If you’d like some clarity on what’s in place so far, please seek the following resources:

Books

  • An Introduction to Shambhala Culture, distributed by Shambhala Media
  • The Lost Art of Good Conversation by Sakyong Mipham

Online resources (requires Shambhala login)


Akiba Barberousse is the Chicago Center nominee for Delegate to the Office of Culture & Decorum.

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8 responses to “ Shambhala Is A Culture ”
  1. Leda Powers
    Feb 14, 2018
    Reply

    I am not sure how things happen in Chicago, but what Culture and Decorum has been for me here in Boulder is a rigid way of observing hierarchy. When an important event happens, it feels like the whole shrine room is saved for all sorts of “dignitaries”. No space left for those who don’t qualify as such!! When you are hard of hearing, you have to really request again and again from a frazzled Culture and Decorum representative a seat closer to the speaker in order to be able to hear anything at all. Sometimes this request is honored graciously, sometimes it is not. To me that’s what Culture and Decorum has ended up being. I dread going to events, especially when the Sakyong is going to be there. Instead of looking forward to them, I am afraid to even go as I know that I won’t hear a thing!! All I would like to say to you, please, work closely with the Health and Well-being representative to help people who are handicapped in a non-obvious way.Your article is wonderful and inspiring to me. May your term go smoothly and may you get a lot of help so that a rigid hierarchy does not take the place of basic goodness and human decency. Thank you for your article, Happy Shambhala Day (and Valentine’s Day, too).

  2. Nicki Dayley
    Feb 15, 2018
    Reply

    Beautiful article, beautiful vision.
    (And to Leda in Boulder…let me help you ensure that you get a good seat..Nicki)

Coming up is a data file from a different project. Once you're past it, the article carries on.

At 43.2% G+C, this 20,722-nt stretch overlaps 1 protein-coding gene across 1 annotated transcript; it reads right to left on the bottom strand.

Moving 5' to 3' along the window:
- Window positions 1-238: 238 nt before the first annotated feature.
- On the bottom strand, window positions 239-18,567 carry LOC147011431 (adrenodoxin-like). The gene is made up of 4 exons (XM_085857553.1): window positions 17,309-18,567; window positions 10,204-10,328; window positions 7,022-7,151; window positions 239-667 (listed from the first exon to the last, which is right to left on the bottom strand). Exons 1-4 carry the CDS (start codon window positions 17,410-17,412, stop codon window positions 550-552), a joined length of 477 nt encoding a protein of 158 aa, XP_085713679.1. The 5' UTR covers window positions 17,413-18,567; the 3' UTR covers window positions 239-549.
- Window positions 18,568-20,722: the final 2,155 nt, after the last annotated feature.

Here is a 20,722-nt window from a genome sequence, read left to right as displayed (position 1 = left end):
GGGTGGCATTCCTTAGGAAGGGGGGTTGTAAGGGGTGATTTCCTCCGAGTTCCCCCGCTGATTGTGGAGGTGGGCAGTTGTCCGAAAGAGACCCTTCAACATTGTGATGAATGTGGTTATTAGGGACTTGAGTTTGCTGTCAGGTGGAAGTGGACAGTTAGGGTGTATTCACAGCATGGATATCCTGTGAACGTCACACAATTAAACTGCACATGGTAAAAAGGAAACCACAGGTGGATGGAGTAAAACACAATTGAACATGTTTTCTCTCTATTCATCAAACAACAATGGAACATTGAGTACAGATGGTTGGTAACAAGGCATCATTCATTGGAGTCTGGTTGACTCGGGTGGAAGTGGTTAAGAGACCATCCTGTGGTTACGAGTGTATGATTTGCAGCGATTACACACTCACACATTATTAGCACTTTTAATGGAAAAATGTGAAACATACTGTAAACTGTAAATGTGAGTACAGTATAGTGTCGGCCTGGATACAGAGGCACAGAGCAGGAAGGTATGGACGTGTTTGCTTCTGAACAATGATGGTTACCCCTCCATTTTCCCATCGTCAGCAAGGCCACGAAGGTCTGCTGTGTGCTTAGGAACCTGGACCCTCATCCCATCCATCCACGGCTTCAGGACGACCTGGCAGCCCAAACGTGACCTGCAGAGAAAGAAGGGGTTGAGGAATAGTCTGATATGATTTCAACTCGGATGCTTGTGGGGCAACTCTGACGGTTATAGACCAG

3. Linda Willow
    Feb 16, 2018
    Reply

    Yippee Akiba! As a white person who has always tried to hold equity and celebration of diversity in my heart, I am overjoyed to hear of your post and your intentions for it. Forms can be beautiful, but when done to a level of uptightness, where exclusion of others and well-being of the sangha is not taken into account, people are failing to comprehend the love inherent in these practices. Leda’s experience shows that despite several statements and formal policies about inclusion, we have a ways to go as a truly enlightened culture that takes these statements and policies to heart. I believe the Sakyong should read Leda’s comments, as I believe he would honor those experiences, as might our founding leader. Sadly, I am not anywhere near Chicago, but am wishing you the best in your endeavors. Blessings to you Akiba!

  4. There is often a conflict between inclusion and forms, especially where disabilities are Involved!

  5. Akiba Barberousse
    Feb 19, 2018
    Reply

    Hi Leda,

    As a disabled person myself, I see the same issues. It’s kind of sad that when there is an event, there is no place in the SDB to ask for necessary accommodations. When I created the Awaken Chicago registration page from scratch outside of the SDB, I very much had a place to mark accommodations, and walked most of the venues to make sure that we could indeed make those accommodations when necessary.

    I just had a talk on Saturday with the SHWB co-director about this. We will definitely work on it. Thank you for keeping the needs of all people in mind!

  6. Akiba Barberousse
    Feb 19, 2018
    Reply

    Thank you, Nicki!

  7. Akiba Barberousse
    Feb 19, 2018
    Reply

    To Linda and EMB,

    Thank you for your comments and support.

    I attended a local retreat that involved icebreaker games. Everyone standing in a circle tossing balls to each other. I could not participate because of my physical condition. I was definitely peeved, especially because it heightened the feeling of being left out and I already feel left out on a daily basis.

    There is a long-time sangha member that is connected to us that I wish I could see more, but the member is also physically unable to make it to most events we have. And the member doesn’t live very close to other members.

    As the sangha ages, I would have thought that a lot of this inclusion and disability stuff was figured out some time ago, but I see that it isn’t. That’s NOT across the board, as I have been offered accommodations when asked (shout out to SMC!). But unfortunately most people don’t think about it until it directly affects them. That’s why I think a registration field should be added for programs and events on the SDB. Local centers may have their own way of keeping track of it, but having it out there for all would be a good reminder that we need to be mindful of others’ barriers to participation.

    I’m rambling now. But what ideas would you suggest for the sangha to more fully integrate inclusivity and disabilities? Feel free to email me if you want: [email protected]

  8. Such vision. So exciting. So overdue. So radical. So ordinary. So good. Thank you, Akiba, for your service.